Lego car becomes an avatar for a worm

Remember the OpenWorm project, in which researchers reproduced the genome of a nematode worm digitally and made it wiggle around on a screen? If you take the "brain" of that worm and use it to power a robotic car, you end up with researcher Timothy Busbice's WormBot. He mapped the software into a Lego Mindstorms EV3 bot, then trained it to follow sound the way a nematode follows food. When he whistles to "call" the bot, it heads toward him but stops and reverses if it detects an obstacle (using the EV3's sonar) -- even though it was programmed to do none of those things.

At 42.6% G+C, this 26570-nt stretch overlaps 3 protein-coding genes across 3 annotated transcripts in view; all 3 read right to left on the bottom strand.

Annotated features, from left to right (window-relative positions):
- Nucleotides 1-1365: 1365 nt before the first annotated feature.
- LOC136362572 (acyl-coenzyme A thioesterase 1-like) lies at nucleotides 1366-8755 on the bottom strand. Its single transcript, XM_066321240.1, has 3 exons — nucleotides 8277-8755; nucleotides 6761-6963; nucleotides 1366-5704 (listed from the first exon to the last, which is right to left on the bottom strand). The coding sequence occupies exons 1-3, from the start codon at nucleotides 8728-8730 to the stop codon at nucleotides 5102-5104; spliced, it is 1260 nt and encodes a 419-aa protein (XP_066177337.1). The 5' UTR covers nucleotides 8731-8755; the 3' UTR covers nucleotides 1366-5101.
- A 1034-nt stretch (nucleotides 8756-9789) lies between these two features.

In effect, WormBot mimics the behavior of a real nematode with wheels, with very little tuning required -- just the original genome. In fact, geneticists can make live nematodes behave differently by removing certain neurons, and Busbice reproduced the same changes in WormBot by removing the same "neurons" virtually. Unlike a living worm, though, his neural net can't form new connections, and therefore can't learn anything. But he's planning on making new versions that do just that, which may open a certain Pandora's box. If you completely reproduce an organism in digital form, is it alive? Ready or not, we may find out the answer that question soon.